Protect Your Eyes and Enhance Your Vision with sunglasses

Wearing sunglasses really helps me prevent from getting headaches. Probably one other really cool reason I love wearing sunglasses and I’m always wearing sunglasses is because it enhances my vision and eyesight, particularly with sunglasses that have polarized filters in them.I am kind of a snob when it comes to polarized lenses. Not all the time, you don’t always need polarized lenses, but it’s something that really adds an extra reduction glare in your eyesight. You can even see different parts of the world around you because of polarized filters. All of these reasons for protecting your eyes are pretty amazing, mainly because your eyes are arguably, at least in my opinion, the most precious sensory organ in your entire body. I mean, could you imagine what life would be like if you lost your vision? But when it really comes down to it, sunglasses are just one of the best and easiest ways to prevent eye diseases and prevent vision problems, people going blind in the future.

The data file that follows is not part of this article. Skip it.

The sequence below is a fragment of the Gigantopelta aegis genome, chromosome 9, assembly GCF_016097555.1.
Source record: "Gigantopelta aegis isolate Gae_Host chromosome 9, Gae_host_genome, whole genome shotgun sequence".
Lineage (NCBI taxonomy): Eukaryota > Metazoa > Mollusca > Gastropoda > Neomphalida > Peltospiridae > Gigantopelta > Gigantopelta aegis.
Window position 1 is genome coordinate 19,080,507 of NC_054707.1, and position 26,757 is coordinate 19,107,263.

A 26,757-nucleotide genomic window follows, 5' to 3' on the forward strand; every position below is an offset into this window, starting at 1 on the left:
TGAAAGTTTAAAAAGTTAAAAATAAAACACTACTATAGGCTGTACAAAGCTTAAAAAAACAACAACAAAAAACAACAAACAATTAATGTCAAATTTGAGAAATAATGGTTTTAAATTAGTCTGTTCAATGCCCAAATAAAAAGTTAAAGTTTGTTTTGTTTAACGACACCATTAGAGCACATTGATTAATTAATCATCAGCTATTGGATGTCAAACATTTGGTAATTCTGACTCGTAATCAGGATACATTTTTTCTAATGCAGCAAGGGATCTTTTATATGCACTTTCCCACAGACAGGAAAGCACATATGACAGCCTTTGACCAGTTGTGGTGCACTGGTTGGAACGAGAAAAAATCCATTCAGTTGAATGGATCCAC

Progressive lenses: Combining Convenience and Comfort for Clear Vision


Progressive lenses offer the same advantages as bi- or tri-focal lenses without the inconveniences and cosmetic drawbacks. The top of the lens, which is designed for distance vision, gradually diminishes in power towards the bottom of the lens which is designed for reading and up-close tasks.


If you’ve ever worn conventional bifocal or trifocal lenses, you probably know the struggle of constantly having to tilt your head or move your eyes to the correct part of the lens in order to see things clearly. Not to mention the unsightly line that bisects the lens, making it obvious to everyone that you wear glasses specifically for close-up work. But with progressive lenses, you can avoid all of these inconveniences and cosmetic drawbacks.